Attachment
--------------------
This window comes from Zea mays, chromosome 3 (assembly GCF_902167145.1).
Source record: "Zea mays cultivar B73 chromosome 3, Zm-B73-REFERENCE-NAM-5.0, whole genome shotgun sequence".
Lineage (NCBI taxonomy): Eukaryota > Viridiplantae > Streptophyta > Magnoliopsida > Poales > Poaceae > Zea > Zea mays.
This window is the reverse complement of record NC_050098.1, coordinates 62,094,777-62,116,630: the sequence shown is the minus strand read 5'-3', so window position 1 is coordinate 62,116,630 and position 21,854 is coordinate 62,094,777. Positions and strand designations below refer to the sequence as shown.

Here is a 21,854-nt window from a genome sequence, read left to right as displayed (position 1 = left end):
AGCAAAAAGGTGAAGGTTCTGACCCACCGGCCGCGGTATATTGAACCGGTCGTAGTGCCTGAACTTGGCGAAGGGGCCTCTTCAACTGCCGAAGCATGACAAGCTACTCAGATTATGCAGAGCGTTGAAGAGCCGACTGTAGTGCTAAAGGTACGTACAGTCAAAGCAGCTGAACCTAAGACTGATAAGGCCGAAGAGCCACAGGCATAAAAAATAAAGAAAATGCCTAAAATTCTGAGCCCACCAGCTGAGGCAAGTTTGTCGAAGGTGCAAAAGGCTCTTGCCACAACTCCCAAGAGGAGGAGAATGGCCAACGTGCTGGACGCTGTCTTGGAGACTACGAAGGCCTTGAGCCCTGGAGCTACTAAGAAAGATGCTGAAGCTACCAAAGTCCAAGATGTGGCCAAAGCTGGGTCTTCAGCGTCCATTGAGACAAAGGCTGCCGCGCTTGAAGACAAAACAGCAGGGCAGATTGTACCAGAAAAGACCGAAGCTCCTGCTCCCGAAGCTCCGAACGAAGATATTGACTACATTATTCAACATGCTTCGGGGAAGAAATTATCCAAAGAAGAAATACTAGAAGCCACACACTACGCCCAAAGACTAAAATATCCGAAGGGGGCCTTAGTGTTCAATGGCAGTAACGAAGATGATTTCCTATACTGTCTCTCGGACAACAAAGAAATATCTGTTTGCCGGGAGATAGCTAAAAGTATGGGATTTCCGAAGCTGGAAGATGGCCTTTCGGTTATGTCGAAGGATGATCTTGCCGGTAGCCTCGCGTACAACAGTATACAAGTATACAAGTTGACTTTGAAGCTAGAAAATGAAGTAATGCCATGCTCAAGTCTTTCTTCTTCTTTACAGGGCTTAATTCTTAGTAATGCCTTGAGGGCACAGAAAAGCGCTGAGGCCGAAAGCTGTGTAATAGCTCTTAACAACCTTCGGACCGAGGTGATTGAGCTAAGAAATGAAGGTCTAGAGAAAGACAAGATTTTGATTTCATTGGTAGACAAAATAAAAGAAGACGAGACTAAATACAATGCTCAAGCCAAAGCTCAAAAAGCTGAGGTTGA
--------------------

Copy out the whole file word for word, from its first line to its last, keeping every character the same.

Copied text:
This window comes from Zea mays, chromosome 3 (assembly GCF_902167145.1).
Source record: "Zea mays cultivar B73 chromosome 3, Zm-B73-REFERENCE-NAM-5.0, whole genome shotgun sequence".
Lineage (NCBI taxonomy): Eukaryota > Viridiplantae > Streptophyta > Magnoliopsida > Poales > Poaceae > Zea > Zea mays.
This window is the reverse complement of record NC_050098.1, coordinates 62,094,777-62,116,630: the sequence shown is the minus strand read 5'-3', so window position 1 is coordinate 62,116,630 and position 21,854 is coordinate 62,094,777. Positions and strand designations below refer to the sequence as shown.

Here is a 21,854-nt window from a genome sequence, read left to right as displayed (position 1 = left end):
AGCAAAAAGGTGAAGGTTCTGACCCACCGGCCGCGGTATATTGAACCGGTCGTAGTGCCTGAACTTGGCGAAGGGGCCTCTTCAACTGCCGAAGCATGACAAGCTACTCAGATTATGCAGAGCGTTGAAGAGCCGACTGTAGTGCTAAAGGTACGTACAGTCAAAGCAGCTGAACCTAAGACTGATAAGGCCGAAGAGCCACAGGCATAAAAAATAAAGAAAATGCCTAAAATTCTGAGCCCACCAGCTGAGGCAAGTTTGTCGAAGGTGCAAAAGGCTCTTGCCACAACTCCCAAGAGGAGGAGAATGGCCAACGTGCTGGACGCTGTCTTGGAGACTACGAAGGCCTTGAGCCCTGGAGCTACTAAGAAAGATGCTGAAGCTACCAAAGTCCAAGATGTGGCCAAAGCTGGGTCTTCAGCGTCCATTGAGACAAAGGCTGCCGCGCTTGAAGACAAAACAGCAGGGCAGATTGTACCAGAAAAGACCGAAGCTCCTGCTCCCGAAGCTCCGAACGAAGATATTGACTACATTATTCAACATGCTTCGGGGAAGAAATTATCCAAAGAAGAAATACTAGAAGCCACACACTACGCCCAAAGACTAAAATATCCGAAGGGGGCCTTAGTGTTCAATGGCAGTAACGAAGATGATTTCCTATACTGTCTCTCGGACAACAAAGAAATATCTGTTTGCCGGGAGATAGCTAAAAGTATGGGATTTCCGAAGCTGGAAGATGGCCTTTCGGTTATGTCGAAGGATGATCTTGCCGGTAGCCTCGCGTACAACAGTATACAAGTATACAAGTTGACTTTGAAGCTAGAAAATGAAGTAATGCCATGCTCAAGTCTTTCTTCTTCTTTACAGGGCTTAATTCTTAGTAATGCCTTGAGGGCACAGAAAAGCGCTGAGGCCGAAAGCTGTGTAATAGCTCTTAACAACCTTCGGACCGAGGTGATTGAGCTAAGAAATGAAGGTCTAGAGAAAGACAAGATTTTGATTTCATTGGTAGACAAAATAAAAGAAGACGAGACTAAATACAATGCTCAAGCCAAAGCTCAAAAAGCTGAGGTTGA